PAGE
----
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Ohio scientists say South African fossils are not a new species
Kent State's Lovejoy and Cleveland's Haile-Selassie question new species designation for well-publicized bones found in a South African cave

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Jeff St. Clair
Skulls and other bones found in a South African cave may represent a new species of human ancestor, but probably not, according to two prominent Northeast Ohio scientists.
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Bones found in a South African cave have been labeled as belonging to a new member of the human family tree.

But WKSU’s Jeff St.Clair reports that not all scientists are on board with this claim.

LISTEN: Lovejoy disputes new species claim

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Owen Lovejoy teaches anthropology at Kent State University, and was part of the team that discovered the famous fossil Lucy in the 1970’s. 

Lovejoy says he’s seen many cases where scientists at first believed fossil finds to be a new species, only later to acknowledge that they belong to already familiar lineages.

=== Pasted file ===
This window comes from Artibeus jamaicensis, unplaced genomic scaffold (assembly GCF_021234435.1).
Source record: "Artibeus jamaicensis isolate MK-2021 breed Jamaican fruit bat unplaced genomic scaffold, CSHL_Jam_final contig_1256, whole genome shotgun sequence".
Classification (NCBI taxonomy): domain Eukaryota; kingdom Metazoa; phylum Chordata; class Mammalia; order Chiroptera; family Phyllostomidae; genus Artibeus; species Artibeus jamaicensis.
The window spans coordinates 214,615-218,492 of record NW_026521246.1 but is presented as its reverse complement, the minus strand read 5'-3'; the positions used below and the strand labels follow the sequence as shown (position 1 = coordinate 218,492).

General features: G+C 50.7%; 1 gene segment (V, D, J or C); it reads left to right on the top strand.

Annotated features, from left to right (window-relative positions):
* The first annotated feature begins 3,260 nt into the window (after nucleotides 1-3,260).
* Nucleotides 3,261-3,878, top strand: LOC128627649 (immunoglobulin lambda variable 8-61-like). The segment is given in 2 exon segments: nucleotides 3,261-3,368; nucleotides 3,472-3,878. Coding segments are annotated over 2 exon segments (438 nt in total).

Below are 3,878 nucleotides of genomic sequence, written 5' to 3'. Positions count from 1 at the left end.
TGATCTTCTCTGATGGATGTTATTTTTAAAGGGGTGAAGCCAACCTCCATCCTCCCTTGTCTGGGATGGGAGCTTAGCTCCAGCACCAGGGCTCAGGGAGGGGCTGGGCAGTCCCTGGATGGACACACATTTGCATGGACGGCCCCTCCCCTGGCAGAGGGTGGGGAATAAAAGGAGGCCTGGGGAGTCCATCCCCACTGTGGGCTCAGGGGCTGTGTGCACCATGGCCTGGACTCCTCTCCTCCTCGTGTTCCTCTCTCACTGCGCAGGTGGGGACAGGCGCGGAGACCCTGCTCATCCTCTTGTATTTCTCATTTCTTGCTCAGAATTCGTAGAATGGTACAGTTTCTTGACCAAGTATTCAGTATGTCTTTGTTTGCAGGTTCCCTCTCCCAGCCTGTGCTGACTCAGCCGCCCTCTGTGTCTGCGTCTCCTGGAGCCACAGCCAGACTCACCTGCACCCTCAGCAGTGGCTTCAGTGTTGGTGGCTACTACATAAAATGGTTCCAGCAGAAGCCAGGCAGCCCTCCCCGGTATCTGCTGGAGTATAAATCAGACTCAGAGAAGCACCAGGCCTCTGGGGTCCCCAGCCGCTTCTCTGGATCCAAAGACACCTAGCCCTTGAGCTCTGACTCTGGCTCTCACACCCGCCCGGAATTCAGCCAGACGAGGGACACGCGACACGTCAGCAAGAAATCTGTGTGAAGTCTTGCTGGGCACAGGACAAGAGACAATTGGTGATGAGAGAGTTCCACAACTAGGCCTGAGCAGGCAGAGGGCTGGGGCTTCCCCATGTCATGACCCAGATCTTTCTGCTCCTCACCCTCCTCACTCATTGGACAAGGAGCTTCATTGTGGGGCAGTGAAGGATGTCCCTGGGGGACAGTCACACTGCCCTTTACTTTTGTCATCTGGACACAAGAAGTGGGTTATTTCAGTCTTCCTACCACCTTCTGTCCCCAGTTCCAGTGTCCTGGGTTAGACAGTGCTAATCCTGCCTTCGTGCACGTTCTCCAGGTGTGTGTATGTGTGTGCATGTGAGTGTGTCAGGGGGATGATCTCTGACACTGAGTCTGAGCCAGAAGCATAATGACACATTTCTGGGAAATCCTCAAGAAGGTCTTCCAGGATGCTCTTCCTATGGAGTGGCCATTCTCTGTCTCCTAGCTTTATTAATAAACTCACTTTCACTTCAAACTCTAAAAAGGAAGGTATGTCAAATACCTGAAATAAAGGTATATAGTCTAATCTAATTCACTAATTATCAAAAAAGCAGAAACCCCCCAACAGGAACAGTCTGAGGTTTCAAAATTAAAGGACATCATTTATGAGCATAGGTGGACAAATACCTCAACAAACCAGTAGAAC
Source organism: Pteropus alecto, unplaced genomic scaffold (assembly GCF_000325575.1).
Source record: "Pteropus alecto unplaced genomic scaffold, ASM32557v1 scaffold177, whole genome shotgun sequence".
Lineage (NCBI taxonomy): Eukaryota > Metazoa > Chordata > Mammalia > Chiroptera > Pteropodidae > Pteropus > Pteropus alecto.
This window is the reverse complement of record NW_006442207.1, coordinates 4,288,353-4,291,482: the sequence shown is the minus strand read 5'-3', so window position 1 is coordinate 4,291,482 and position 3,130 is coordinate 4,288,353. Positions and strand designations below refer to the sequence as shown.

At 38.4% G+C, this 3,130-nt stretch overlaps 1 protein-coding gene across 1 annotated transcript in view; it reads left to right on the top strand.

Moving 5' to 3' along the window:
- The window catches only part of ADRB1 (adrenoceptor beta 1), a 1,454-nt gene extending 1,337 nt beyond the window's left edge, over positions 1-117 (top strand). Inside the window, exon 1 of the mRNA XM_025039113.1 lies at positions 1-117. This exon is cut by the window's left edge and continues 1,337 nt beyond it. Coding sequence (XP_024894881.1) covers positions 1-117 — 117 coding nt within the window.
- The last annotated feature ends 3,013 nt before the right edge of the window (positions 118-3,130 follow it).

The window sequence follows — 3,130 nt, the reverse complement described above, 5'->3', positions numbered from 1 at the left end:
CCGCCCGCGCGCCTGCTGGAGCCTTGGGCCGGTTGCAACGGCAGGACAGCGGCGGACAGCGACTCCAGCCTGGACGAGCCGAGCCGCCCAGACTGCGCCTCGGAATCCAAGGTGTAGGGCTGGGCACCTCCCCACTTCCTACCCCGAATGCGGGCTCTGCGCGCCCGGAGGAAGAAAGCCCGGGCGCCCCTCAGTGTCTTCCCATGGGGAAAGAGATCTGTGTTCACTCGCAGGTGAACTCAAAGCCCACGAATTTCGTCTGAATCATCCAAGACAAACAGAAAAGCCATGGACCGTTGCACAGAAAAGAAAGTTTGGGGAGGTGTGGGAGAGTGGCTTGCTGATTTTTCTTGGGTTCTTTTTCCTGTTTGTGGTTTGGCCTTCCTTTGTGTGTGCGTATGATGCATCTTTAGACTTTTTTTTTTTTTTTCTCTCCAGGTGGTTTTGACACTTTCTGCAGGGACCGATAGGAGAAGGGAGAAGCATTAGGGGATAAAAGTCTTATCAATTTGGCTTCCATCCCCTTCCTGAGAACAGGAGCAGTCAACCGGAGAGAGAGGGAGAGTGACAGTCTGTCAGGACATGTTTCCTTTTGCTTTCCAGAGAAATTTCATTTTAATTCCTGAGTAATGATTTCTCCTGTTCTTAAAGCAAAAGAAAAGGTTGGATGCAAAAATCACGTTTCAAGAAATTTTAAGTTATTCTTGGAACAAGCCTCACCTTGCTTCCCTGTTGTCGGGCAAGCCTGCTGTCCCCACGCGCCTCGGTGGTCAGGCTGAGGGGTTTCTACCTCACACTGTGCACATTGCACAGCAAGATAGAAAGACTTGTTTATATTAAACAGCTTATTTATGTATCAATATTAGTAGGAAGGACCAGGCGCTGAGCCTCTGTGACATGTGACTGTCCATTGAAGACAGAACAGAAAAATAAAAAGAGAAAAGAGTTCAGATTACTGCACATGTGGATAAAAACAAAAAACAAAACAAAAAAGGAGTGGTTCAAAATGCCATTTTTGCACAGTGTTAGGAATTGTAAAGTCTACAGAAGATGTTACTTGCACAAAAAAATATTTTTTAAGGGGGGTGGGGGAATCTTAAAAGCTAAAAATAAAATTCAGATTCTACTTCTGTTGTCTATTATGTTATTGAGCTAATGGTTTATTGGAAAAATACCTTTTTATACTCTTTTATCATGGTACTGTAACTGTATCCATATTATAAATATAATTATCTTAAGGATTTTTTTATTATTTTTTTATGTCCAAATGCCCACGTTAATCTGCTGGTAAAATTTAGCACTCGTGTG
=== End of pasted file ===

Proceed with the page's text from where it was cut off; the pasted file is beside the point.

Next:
And he thinks that’s the case with the bones recently found in South Africa: “In my opinion it’s probably Homo erectus.”

Homo erectus is a well-known early human ancestor found in sites all over the world. The proposed new species is called Homo naledi.

Lovejoy says the brain size of the new South African specimens may be on the small side, "but it’s within the range of early homo that we know from other sites.”

To back-up that point he says skulls of Homo erectus found in Dmanisi, Georgia, show that a wide variation in cranial capacity and bone structure existed within the species.   

Lovejoy says the discoverer’s claim that the South African bones were purposefully buried is “pure speculation.”

Cleveland Museum of Natural History curator Yohannes Haile-Selassie agrees, saying the bones "look a lot like Homo erectus."

Both Haile-Selassie and Lovejoy say that without evidence of the age of the South African fossils, it's hard to establish the significance of the the findings.

"Without knowing how old [naledi] is, it's going to be a problem in terms of where it belongs on the phylogenetic tree," says Haile-Selassie.

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